28. Broocks A, Bandelow B, Pekrun G, George A, Meyer T, Bart-
mann U, et al. Comparison of aerobic exercise, clomipramine,
and placebo in the treatment of panic disorder. Am J Psychia-
29. Wedekind D, Broocks A, Weiss N, Engel K, Neubert K, Bande-
low B. A randomized, controlled trial of aerobic exercise in
combination with paroxetine in the treatment of panic disor-
der. World J Biol Psychiatry 2010;11(7):904-913.
30. Hovland A, Nordhus IH, Sjøbø T, Gjestad BA, Birknes B, Martin-
sen EW, et al. Comparing physical exercise in groups to group
cognitive behaviour therapy for the treatment of panic disor-
der in a randomized controlled trial. Behav Cogn Psychother
2012; in press.
31. Esquivel G, Dandachi A, Knuts I, Goossens L, Griez E, Schruers K.
Effects of acute exercise on CO(2)-induced fear. Depress Anxi-
32. Esquivel G, Díaz-Galvis J, Schruers K, Berlanga C, Lara-Muñoz C,
Griez E. Acute exercise reduces the effects of a 35% CO2 chal-
lenge in patients with panic disorder. J Affect Disord 2008;107
33. Ströhle A, Graetz B, Scheel M, Wittmann A, Feller C, Heinz A, et
al. The acute antipanic and anxiolytic activity of aerobic exer-
cise in patients with panic disorder and healthy control sub-
jects. J Psychiatr Res 2009;43(12):1013-1017.
34. Manger TA, Motta RW. The impact of an exercise program on
posttraumatic stress disorder, anxiety, and depression. Int J
Emerg Ment Health 2005;7(1):49-57.
35. Newman CL, Motta RW. The effects of aerobic exercise on
childhood PTSD, anxiety, and depression. Int J Emerg Ment
36. Diaz AB, Motta R. The effects of an aerobic exercise program
on posttraumatic stress disorder symptom severity in adoles-
cents. Int J Emerg Ment Health 2008;10(1):49-59.
37. Liedl A, Müller J, Morina N, Karl A, Denke C, Knaevelsrud C.
Physical activity within a CBT intervention improves coping
with pain in traumatized refugees: results of a randomized
controlled design. Pain Med 2011;12(2):234-245.
38. Herring MP, Jacob ML, Suveg C, O’Connor P. Effects of short-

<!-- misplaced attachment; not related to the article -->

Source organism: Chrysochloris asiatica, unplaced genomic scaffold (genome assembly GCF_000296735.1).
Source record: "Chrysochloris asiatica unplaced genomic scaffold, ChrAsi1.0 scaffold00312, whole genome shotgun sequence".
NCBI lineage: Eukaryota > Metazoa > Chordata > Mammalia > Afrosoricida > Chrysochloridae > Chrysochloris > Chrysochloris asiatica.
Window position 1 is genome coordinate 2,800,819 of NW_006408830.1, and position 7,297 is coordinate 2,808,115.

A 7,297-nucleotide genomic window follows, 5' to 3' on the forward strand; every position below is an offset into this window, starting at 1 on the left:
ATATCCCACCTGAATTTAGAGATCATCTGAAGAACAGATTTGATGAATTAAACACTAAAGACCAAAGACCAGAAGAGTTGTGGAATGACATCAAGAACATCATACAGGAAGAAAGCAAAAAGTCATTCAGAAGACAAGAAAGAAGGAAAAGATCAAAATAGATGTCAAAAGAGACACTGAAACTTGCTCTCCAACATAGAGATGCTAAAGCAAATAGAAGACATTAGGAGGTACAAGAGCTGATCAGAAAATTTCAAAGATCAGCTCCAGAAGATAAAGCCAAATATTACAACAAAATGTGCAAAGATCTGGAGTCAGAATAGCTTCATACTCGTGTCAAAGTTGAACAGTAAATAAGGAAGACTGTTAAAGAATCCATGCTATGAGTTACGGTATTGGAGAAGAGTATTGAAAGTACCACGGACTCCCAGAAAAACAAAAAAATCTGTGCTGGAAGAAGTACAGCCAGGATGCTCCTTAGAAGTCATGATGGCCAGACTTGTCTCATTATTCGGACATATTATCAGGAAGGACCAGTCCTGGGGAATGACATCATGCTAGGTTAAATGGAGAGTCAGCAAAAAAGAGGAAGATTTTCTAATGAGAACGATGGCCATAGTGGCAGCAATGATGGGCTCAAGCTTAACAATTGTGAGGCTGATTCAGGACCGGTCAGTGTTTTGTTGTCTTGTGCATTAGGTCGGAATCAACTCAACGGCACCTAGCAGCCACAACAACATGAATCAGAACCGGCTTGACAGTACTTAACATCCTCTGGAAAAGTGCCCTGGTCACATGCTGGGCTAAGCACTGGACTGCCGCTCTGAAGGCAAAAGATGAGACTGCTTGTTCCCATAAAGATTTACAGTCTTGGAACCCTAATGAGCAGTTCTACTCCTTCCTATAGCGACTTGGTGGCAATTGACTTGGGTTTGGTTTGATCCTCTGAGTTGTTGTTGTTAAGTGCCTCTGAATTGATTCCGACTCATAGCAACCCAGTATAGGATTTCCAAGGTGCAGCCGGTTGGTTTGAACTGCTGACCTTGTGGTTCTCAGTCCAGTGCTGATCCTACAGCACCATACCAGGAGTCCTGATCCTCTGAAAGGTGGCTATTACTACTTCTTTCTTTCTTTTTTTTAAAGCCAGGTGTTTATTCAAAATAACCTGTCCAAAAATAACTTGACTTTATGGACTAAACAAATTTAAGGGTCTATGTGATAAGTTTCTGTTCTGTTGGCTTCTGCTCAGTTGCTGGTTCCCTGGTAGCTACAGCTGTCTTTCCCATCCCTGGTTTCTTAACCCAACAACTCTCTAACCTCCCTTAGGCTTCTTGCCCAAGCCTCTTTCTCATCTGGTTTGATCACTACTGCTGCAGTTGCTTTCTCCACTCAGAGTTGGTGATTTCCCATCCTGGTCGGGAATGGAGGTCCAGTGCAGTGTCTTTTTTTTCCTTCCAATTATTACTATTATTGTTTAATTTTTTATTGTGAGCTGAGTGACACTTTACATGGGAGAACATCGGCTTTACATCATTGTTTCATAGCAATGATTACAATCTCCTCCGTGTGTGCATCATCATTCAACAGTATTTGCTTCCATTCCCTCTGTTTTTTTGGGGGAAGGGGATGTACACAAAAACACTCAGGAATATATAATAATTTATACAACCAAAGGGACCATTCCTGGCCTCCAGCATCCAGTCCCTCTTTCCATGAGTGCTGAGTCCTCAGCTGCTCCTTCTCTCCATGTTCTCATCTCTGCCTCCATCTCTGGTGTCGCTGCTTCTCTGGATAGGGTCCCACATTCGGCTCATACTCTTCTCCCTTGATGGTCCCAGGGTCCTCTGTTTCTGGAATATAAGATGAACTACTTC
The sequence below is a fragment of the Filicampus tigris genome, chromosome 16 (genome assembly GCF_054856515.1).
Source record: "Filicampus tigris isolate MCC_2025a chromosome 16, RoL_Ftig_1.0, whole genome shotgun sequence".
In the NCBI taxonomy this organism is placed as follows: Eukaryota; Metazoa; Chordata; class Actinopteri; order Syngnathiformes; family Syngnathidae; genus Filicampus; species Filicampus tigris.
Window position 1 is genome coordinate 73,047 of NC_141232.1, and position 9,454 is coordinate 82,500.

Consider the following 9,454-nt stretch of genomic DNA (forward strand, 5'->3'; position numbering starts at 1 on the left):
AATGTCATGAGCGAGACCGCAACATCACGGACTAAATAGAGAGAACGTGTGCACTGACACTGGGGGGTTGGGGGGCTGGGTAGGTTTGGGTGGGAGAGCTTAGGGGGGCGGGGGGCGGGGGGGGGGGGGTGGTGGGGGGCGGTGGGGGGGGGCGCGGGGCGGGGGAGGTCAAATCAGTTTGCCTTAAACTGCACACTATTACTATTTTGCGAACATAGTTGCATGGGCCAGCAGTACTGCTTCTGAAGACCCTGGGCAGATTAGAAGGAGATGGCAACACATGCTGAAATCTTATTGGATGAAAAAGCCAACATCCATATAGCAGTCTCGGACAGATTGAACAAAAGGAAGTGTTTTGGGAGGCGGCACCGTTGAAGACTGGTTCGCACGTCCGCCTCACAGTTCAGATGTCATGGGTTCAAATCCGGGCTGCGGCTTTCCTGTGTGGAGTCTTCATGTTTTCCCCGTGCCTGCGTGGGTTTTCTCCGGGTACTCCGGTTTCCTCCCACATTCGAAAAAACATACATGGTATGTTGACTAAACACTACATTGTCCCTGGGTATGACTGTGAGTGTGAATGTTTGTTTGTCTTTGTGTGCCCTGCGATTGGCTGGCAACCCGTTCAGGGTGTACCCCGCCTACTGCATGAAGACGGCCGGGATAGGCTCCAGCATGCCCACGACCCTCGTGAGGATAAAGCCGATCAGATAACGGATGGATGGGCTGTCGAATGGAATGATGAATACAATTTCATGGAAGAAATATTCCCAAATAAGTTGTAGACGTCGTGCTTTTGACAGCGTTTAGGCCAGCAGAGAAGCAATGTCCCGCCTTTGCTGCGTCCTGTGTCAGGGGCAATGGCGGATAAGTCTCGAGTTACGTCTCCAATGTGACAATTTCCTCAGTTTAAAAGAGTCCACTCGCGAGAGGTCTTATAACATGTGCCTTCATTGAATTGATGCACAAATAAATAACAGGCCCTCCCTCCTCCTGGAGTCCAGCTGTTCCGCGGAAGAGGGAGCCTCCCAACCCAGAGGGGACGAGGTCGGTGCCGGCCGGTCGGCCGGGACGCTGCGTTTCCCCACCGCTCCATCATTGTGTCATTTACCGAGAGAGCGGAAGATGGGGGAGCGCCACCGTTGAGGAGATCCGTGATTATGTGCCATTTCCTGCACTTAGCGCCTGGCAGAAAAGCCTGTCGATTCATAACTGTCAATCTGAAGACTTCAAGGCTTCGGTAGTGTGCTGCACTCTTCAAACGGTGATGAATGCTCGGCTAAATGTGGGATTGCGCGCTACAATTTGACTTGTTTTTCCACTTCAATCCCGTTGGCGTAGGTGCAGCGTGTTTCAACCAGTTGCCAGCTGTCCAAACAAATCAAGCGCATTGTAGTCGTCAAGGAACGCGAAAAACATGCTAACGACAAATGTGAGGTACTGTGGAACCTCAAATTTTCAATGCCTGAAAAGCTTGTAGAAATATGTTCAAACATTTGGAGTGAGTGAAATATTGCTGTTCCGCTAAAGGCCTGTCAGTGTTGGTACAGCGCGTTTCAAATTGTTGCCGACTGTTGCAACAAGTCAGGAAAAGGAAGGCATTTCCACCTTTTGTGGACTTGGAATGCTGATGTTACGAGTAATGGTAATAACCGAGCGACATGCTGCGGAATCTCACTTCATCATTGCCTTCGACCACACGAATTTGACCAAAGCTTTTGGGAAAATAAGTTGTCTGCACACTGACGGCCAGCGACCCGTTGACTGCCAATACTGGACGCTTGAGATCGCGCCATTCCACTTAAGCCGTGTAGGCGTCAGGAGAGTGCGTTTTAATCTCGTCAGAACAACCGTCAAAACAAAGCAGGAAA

term exercise training on signs and symptoms of generalized
anxiety disorder. Ment Health Phys Act 2011;4(2):71-77.
39. Herring MP, Jacob ML, Suveg C, Dishman RK, O’Connor PJ.
Feasibility of exercise training for the short-term treatment of
generalized anxiety disorder: a randomized controlled trial.
Psychother Psychosom 2012;81(1):21-28.
40. Jazaieri H, Goldin PR, Werner K, Ziv M, Gross JJ. A randomized
trial of MBSR versus aerobic exercise for social anxiety disor-
der. J Clin Psychol 2012; in press.
41. Merom D, Phongsavan P, Wagner R, Chey T, Marnane C, Steel Z,
et al. Promoting walking as an adjunct intervention to group
cognitive behavioral therapy for anxiety disorders: a pilot
group randomized trial. J Anxiety Disord 2008;22(6):959-968.
42. Oeland AM, Laessoe U, Olesen AV, Munk-Jørgensen P. Impact
of exercise on patients with depression and anxiety. Nord J
43. Lancer R, Motta R, Lancer D. The effect of aerobic exercise on
obsessive-compulsive disorder, anxiety, and depression: a
preliminary investigation. Behav Ther 2007;30(3):53-62.
44. Brown RA, Abrantes AM, Strong DR, Mancebo MC, Menard J,
Rasmussen SA, et al. A pilot study of moderate-intensity aero-
bic exercise for obsessive compulsive disorder. J Nerv Ment
45. Abrantes AM, Strong DR, Cohn A, Cameron AY, Greenberg BD,
Mancebo MC, et al. Acute changes in obsessions and compul-